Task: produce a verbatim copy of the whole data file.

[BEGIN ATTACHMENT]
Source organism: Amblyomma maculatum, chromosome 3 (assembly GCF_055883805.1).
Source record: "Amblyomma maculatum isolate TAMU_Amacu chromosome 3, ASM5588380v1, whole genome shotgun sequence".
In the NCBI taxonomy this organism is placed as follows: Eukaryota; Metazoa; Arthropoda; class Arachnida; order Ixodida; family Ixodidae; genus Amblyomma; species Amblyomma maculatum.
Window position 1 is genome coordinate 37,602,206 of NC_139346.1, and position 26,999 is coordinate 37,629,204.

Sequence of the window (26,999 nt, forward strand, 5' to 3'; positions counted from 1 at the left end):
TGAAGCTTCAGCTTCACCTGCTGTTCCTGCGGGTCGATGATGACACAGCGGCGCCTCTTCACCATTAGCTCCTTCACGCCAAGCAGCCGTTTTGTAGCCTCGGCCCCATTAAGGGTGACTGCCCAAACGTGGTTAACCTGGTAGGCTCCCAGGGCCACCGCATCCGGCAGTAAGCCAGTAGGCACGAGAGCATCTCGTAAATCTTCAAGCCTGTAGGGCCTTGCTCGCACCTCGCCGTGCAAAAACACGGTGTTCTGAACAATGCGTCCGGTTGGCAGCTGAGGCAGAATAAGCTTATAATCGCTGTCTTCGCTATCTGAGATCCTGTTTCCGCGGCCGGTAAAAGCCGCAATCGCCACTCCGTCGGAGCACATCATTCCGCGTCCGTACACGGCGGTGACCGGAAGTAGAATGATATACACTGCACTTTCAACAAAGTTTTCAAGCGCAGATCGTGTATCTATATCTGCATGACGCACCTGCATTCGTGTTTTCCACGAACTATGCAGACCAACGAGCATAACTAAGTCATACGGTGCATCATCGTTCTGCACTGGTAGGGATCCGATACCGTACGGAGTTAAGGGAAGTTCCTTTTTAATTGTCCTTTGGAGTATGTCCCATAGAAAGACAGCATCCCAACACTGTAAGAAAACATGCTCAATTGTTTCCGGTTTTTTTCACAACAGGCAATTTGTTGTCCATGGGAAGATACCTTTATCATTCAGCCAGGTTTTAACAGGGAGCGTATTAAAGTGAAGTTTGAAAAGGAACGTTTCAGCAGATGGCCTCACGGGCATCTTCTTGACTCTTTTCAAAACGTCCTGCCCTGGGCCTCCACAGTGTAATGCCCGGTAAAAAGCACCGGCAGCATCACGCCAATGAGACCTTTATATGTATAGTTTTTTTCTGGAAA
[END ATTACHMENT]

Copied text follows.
Source organism: Amblyomma maculatum, chromosome 3 (assembly GCF_055883805.1).
Source record: "Amblyomma maculatum isolate TAMU_Amacu chromosome 3, ASM5588380v1, whole genome shotgun sequence".
In the NCBI taxonomy this organism is placed as follows: Eukaryota; Metazoa; Arthropoda; class Arachnida; order Ixodida; family Ixodidae; genus Amblyomma; species Amblyomma maculatum.
Window position 1 is genome coordinate 37,602,206 of NC_139346.1, and position 26,999 is coordinate 37,629,204.

Sequence of the window (26,999 nt, forward strand, 5' to 3'; positions counted from 1 at the left end):
TGAAGCTTCAGCTTCACCTGCTGTTCCTGCGGGTCGATGATGACACAGCGGCGCCTCTTCACCATTAGCTCCTTCACGCCAAGCAGCCGTTTTGTAGCCTCGGCCCCATTAAGGGTGACTGCCCAAACGTGGTTAACCTGGTAGGCTCCCAGGGCCACCGCATCCGGCAGTAAGCCAGTAGGCACGAGAGCATCTCGTAAATCTTCAAGCCTGTAGGGCCTTGCTCGCACCTCGCCGTGCAAAAACACGGTGTTCTGAACAATGCGTCCGGTTGGCAGCTGAGGCAGAATAAGCTTATAATCGCTGTCTTCGCTATCTGAGATCCTGTTTCCGCGGCCGGTAAAAGCCGCAATCGCCACTCCGTCGGAGCACATCATTCCGCGTCCGTACACGGCGGTGACCGGAAGTAGAATGATATACACTGCACTTTCAACAAAGTTTTCAAGCGCAGATCGTGTATCTATATCTGCATGACGCACCTGCATTCGTGTTTTCCACGAACTATGCAGACCAACGAGCATAACTAAGTCATACGGTGCATCATCGTTCTGCACTGGTAGGGATCCGATACCGTACGGAGTTAAGGGAAGTTCCTTTTTAATTGTCCTTTGGAGTATGTCCCATAGAAAGACAGCATCCCAACACTGTAAGAAAACATGCTCAATTGTTTCCGGTTTTTTTCACAACAGGCAATTTGTTGTCCATGGGAAGATACCTTTATCATTCAGCCAGGTTTTAACAGGGAGCGTATTAAAGTGAAGTTTGAAAAGGAACGTTTCAGCAGATGGCCTCACGGGCATCTTCTTGACTCTTTTCAAAACGTCCTGCCCTGGGCCTCCACAGTGTAATGCCCGGTAAAAAGCACCGGCAGCATCACGCCAATGAGACCTTTATATGTATAGTTTTTTTCTGGAAA